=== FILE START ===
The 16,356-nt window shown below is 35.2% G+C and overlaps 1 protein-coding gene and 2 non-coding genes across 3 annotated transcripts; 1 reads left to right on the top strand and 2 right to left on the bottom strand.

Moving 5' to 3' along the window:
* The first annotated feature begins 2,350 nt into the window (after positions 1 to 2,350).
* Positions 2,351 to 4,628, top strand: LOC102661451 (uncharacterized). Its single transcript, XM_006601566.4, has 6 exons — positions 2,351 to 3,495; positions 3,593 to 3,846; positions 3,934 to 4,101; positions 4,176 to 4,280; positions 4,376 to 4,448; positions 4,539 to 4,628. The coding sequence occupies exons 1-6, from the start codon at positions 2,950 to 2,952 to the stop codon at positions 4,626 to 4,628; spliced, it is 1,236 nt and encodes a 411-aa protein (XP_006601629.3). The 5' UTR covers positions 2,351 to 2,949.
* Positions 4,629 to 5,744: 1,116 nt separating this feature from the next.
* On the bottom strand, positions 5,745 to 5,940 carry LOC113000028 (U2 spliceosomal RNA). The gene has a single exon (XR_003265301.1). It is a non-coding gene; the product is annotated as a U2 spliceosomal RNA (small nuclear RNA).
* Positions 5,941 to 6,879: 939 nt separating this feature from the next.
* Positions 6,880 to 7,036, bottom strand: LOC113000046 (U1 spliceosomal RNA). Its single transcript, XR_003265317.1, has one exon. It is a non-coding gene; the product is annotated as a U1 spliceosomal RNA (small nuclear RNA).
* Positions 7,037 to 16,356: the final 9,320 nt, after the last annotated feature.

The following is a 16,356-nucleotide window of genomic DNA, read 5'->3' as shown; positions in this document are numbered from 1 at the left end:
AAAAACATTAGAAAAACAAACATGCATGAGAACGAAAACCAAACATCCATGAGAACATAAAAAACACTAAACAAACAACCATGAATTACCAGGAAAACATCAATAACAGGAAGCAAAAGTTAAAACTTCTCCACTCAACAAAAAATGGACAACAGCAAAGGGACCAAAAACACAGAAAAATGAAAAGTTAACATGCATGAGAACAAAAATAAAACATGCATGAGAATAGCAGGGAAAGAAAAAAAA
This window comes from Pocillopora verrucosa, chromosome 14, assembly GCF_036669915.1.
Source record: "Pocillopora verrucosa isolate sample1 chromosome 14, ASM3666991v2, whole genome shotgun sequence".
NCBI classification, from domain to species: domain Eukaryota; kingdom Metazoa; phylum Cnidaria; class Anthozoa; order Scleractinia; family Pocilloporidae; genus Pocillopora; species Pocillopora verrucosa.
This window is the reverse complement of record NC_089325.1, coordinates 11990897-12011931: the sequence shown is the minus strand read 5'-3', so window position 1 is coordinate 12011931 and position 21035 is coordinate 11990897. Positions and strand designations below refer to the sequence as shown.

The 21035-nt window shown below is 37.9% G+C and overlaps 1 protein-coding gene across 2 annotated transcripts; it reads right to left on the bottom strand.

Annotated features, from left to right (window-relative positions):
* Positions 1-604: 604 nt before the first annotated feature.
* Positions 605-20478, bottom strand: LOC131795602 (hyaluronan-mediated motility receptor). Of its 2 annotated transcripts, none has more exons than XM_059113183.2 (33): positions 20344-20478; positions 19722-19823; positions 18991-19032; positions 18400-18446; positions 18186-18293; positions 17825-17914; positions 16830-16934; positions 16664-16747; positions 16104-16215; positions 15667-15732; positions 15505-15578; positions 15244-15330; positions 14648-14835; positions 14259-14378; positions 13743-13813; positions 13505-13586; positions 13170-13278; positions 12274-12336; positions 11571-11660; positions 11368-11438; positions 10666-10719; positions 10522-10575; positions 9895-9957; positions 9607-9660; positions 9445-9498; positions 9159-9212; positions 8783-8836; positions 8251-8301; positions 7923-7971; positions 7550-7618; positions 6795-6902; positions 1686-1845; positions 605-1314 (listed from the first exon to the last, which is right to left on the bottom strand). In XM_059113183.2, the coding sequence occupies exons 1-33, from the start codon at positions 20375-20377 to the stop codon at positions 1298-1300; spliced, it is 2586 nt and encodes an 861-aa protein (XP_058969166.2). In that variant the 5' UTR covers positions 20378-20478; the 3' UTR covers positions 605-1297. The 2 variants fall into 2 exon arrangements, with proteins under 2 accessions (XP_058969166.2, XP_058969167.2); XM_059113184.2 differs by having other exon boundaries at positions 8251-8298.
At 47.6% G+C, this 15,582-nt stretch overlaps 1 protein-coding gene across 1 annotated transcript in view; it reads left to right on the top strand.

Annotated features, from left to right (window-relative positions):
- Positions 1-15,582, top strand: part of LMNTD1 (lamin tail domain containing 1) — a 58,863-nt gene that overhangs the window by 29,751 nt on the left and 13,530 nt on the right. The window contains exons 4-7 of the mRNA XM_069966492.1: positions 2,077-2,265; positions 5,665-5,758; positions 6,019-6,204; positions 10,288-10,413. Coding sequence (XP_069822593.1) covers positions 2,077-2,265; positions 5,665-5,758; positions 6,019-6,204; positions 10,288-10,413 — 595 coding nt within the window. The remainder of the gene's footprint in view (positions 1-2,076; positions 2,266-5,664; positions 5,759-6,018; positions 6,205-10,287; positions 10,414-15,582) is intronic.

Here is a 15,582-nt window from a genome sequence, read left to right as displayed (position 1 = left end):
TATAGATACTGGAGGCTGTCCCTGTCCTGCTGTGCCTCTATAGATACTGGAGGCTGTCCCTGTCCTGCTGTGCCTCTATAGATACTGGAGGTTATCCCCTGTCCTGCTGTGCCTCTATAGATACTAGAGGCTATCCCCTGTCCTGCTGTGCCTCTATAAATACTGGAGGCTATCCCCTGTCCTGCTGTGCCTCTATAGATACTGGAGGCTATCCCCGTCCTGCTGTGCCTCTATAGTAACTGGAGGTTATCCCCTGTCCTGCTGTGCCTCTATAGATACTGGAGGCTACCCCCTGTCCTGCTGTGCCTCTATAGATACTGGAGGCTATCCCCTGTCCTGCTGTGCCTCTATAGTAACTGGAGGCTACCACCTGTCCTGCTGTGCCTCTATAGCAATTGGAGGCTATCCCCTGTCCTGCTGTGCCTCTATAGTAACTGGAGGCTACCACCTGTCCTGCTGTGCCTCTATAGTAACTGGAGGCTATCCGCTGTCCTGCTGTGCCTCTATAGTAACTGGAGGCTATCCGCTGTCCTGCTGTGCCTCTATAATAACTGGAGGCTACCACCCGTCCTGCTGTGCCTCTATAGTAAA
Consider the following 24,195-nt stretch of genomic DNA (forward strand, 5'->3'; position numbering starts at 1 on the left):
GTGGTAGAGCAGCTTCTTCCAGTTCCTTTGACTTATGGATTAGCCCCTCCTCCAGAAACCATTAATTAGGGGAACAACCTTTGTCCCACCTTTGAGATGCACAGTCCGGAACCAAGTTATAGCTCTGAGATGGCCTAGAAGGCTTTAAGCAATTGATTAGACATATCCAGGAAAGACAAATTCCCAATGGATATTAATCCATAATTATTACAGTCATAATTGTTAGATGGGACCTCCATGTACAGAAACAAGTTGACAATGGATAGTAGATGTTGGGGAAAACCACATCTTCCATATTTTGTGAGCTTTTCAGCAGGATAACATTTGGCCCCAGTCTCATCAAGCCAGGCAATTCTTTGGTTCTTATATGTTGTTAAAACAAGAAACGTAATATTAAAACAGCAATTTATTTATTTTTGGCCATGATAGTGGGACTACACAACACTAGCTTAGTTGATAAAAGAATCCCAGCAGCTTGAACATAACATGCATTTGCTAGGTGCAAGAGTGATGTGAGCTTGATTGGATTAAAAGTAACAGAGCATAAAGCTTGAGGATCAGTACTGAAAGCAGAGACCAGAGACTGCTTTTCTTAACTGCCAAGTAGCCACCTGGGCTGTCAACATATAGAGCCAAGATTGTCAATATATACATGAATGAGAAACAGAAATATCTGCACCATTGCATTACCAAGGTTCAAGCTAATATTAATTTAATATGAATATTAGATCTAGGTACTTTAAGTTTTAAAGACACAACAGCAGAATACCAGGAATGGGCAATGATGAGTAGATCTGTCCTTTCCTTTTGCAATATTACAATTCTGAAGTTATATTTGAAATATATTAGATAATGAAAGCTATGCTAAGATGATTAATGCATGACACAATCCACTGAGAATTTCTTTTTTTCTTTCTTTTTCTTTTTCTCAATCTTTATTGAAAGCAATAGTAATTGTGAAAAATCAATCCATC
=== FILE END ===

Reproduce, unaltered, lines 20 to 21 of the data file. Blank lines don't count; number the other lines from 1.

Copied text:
At 47.6% G+C, this 15,582-nt stretch overlaps 1 protein-coding gene across 1 annotated transcript in view; it reads left to right on the top strand.

Annotated features, from left to right (window-relative positions):